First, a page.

These simple garments show the democracy of death and traditionally, protected the poor from embarrassment so that they will not be compared to wealthy who die and can afford more elaborate burials. Embalming and street clothes dressing or viewing violates these basic principles also.

Jews are seldom buried in their own clothes and only if the body is so compromised that it is more respectful to simply leave it as it is.

Valley Chevra Kadisha


No lining is necessary in the coffin. The overriding principle is simplicity and a rapid return to dust. If the deceased is not buried in Israel a small bag of Israeli earth will be placed in the casket with them

Tahara is not a requirement of Jewish law, rather a long-established and beautiful tradition which is highly recommended for all Jews In Israel and Europe, the burial sometimes includes a bed of intertwined reeds without a casket since in ancient times the casket was reserved for priests or for those bodies that were badly maimed or diseased.

Rather than spending money on an ornate coffin, it’s considered a better choice to give the difference to charity in the name of the loved one.

The rabbi or the funeral home staff are usually the ones who contacts the Chevra Kadisha in the area. However, the family or friends of the deceased must ask for it as it is not provided automatically. Some funeral homes might charge for the service of Tahara, but many communities have unpaid volunteers that work in the Chevra Kadisha groups.

Family members and friends of the deceased do not participate in the Taharah ceremony as it is considered too painful for them to bear. However. they can participate in being a Shomer – guardian – who attends to the body from the time of death until the time of burial. The shomer sits near the met and reads psalms and other prayers until the body is taken for burial, which in Jewish tradition is within 24 hours or otherwise as soon as possible.

Of course, if the person dies on a Jewish holiday or on the Sabbath, there is some delay. And on occasion a funeral can sometimes wait a day for a loved one to fly in.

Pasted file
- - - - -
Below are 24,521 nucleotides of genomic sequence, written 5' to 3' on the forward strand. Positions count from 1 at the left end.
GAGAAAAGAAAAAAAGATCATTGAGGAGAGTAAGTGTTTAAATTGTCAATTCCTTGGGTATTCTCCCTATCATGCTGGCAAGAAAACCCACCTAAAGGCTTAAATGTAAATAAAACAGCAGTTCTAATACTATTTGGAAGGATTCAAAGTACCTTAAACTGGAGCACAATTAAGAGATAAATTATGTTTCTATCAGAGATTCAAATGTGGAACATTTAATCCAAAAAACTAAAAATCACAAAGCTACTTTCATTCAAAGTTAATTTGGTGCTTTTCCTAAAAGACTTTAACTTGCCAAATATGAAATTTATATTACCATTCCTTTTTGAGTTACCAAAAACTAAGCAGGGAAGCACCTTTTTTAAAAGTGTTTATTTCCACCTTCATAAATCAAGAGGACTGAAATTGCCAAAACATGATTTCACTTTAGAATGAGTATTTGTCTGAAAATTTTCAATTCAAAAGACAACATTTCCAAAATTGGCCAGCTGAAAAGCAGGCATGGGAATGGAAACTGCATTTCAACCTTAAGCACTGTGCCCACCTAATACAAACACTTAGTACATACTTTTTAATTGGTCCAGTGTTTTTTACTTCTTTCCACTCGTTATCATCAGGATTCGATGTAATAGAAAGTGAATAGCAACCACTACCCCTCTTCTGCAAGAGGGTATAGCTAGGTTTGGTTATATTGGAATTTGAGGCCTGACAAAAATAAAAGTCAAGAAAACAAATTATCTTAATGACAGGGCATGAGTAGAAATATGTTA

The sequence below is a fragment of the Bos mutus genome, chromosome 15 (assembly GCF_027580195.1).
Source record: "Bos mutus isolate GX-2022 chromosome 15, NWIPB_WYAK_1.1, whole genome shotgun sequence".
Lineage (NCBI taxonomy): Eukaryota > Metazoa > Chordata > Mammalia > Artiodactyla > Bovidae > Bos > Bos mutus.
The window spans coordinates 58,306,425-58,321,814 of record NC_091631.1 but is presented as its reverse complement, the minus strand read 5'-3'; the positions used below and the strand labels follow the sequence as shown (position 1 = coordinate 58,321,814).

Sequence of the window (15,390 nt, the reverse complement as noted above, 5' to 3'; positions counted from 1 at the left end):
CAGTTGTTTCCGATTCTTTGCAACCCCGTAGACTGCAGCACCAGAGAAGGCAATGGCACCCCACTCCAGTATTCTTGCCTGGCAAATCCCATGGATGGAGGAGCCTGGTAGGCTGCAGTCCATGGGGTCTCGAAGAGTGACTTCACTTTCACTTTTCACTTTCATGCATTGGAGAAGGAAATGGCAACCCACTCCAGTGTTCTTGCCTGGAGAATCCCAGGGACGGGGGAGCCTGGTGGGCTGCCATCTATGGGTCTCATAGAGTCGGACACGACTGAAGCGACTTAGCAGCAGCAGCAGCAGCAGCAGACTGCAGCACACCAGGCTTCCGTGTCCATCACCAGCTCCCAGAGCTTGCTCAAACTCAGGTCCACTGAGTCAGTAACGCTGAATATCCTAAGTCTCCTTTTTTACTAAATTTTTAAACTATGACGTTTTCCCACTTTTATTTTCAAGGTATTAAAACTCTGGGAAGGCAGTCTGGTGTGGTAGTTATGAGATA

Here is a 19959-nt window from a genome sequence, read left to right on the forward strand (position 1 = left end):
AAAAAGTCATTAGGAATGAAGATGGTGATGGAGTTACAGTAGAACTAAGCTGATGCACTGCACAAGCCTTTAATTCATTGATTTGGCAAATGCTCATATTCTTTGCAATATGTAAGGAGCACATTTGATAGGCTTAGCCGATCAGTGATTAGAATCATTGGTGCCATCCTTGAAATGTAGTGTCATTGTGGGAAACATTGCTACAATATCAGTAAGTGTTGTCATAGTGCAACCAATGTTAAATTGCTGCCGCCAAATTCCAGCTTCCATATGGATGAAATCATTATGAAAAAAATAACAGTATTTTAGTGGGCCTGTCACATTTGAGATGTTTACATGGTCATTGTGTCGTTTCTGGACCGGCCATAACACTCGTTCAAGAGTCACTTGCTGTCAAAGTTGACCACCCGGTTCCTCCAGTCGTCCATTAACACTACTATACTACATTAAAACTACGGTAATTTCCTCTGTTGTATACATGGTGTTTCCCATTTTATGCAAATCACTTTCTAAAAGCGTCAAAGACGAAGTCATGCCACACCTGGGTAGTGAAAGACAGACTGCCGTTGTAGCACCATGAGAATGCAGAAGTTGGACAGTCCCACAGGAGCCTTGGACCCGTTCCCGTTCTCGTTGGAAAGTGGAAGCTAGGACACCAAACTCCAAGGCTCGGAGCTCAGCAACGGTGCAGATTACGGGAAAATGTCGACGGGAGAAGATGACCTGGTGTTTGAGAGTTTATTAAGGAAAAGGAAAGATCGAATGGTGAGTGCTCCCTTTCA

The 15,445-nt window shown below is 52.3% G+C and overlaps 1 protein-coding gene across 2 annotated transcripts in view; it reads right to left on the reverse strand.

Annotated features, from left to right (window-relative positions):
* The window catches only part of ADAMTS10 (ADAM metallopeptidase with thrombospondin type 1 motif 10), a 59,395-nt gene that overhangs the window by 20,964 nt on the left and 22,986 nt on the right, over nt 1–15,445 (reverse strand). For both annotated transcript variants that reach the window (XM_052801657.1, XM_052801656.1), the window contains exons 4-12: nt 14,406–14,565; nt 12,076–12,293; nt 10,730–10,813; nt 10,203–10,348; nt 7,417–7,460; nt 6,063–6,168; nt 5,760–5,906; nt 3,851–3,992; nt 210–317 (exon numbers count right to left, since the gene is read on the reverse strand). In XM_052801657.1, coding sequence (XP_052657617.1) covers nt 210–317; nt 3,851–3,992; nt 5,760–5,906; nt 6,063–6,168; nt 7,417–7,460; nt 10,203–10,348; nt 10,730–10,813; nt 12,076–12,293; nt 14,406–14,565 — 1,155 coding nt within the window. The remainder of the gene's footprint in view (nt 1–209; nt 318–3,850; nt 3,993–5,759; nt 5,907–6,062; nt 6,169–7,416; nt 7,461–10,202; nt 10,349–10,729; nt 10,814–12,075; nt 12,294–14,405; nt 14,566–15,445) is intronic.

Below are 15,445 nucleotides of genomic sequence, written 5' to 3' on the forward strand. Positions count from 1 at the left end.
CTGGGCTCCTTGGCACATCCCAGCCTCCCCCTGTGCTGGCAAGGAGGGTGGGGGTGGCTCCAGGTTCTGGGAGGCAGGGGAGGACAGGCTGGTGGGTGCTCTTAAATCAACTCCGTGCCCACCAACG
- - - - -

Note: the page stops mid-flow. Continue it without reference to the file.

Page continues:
Flowers are discouraged now as they symbolize life. In ancient days, the fragrance offset the smell of decay but that is not necessary now. It’s considered better to honor the deceased by a contribution to the person’s synagogue, hospital, or medical research of the disease the person died of. This tribute lasts longer and is more meaningful.

While non-Jews do not participate in the custom, a few as President Franklin Roosevelt and John F Kennedy’s families- have asked for similar in their funerals.

There is often a feeling of satisfaction and a calmness that affects those who perform these mitzvahs (blessings.)
The Shomer (guardian) says psalms, talks to the soul of the met and sings melodies to them.

Those of us who have participated in the holy work of the Chevra Kadisha often feel transformed spiritually, as well. I know for myself it made me more aware of gratitude for life and the miracles granted us by the Lord.

For more information you can contact the Valley Chevra Kadisha via its website or for those outside Los Angeles, the national organization Kavod v’Nichum,

Steven Poretzky co founder of Valley Cheva Kadisha
About Serita Stevens 66 Articles
An award winning writer of books, scripts, adaptations and teacher of writing I am also a forensic nurse and assist writers, producers, and attorneys with their medical, forensic, poison and investigative scenes in their stories or cases.